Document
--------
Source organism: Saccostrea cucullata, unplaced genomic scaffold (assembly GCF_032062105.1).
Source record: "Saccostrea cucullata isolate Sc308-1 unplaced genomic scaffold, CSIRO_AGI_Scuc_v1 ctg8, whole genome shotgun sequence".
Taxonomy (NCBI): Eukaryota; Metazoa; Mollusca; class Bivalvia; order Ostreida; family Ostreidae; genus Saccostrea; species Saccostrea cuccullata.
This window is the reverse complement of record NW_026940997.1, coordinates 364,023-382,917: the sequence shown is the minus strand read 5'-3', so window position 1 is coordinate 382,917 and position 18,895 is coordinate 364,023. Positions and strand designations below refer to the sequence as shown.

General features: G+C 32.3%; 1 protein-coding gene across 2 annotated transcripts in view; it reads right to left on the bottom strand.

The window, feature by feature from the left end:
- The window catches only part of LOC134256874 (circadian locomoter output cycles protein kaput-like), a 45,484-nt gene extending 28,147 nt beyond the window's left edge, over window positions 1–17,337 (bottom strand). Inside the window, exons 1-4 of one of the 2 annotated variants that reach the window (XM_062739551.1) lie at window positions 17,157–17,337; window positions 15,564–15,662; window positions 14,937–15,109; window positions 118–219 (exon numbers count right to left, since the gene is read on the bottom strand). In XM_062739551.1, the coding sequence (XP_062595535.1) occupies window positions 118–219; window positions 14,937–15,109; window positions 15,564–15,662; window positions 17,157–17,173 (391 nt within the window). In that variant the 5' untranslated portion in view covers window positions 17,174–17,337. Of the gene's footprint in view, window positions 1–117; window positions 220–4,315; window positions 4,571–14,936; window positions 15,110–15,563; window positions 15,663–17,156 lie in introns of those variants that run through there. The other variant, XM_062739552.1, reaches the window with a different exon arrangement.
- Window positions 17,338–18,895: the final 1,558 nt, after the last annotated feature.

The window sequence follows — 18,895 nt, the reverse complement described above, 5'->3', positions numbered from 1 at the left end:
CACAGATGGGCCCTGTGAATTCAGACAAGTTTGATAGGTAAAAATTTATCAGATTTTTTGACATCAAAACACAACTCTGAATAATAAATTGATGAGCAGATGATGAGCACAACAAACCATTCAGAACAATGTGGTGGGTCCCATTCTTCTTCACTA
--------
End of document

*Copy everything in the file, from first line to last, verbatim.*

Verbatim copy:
Source organism: Saccostrea cucullata, unplaced genomic scaffold (assembly GCF_032062105.1).
Source record: "Saccostrea cucullata isolate Sc308-1 unplaced genomic scaffold, CSIRO_AGI_Scuc_v1 ctg8, whole genome shotgun sequence".
Taxonomy (NCBI): Eukaryota; Metazoa; Mollusca; class Bivalvia; order Ostreida; family Ostreidae; genus Saccostrea; species Saccostrea cuccullata.
This window is the reverse complement of record NW_026940997.1, coordinates 364,023-382,917: the sequence shown is the minus strand read 5'-3', so window position 1 is coordinate 382,917 and position 18,895 is coordinate 364,023. Positions and strand designations below refer to the sequence as shown.

General features: G+C 32.3%; 1 protein-coding gene across 2 annotated transcripts in view; it reads right to left on the bottom strand.

The window, feature by feature from the left end:
- The window catches only part of LOC134256874 (circadian locomoter output cycles protein kaput-like), a 45,484-nt gene extending 28,147 nt beyond the window's left edge, over window positions 1–17,337 (bottom strand). Inside the window, exons 1-4 of one of the 2 annotated variants that reach the window (XM_062739551.1) lie at window positions 17,157–17,337; window positions 15,564–15,662; window positions 14,937–15,109; window positions 118–219 (exon numbers count right to left, since the gene is read on the bottom strand). In XM_062739551.1, the coding sequence (XP_062595535.1) occupies window positions 118–219; window positions 14,937–15,109; window positions 15,564–15,662; window positions 17,157–17,173 (391 nt within the window). In that variant the 5' untranslated portion in view covers window positions 17,174–17,337. Of the gene's footprint in view, window positions 1–117; window positions 220–4,315; window positions 4,571–14,936; window positions 15,110–15,563; window positions 15,663–17,156 lie in introns of those variants that run through there. The other variant, XM_062739552.1, reaches the window with a different exon arrangement.
- Window positions 17,338–18,895: the final 1,558 nt, after the last annotated feature.

The window sequence follows — 18,895 nt, the reverse complement described above, 5'->3', positions numbered from 1 at the left end:
CACAGATGGGCCCTGTGAATTCAGACAAGTTTGATAGGTAAAAATTTATCAGATTTTTTGACATCAAAACACAACTCTGAATAATAAATTGATGAGCAGATGATGAGCACAACAAACCATTCAGAACAATGTGGTGGGTCCCATTCTTCTTCACTA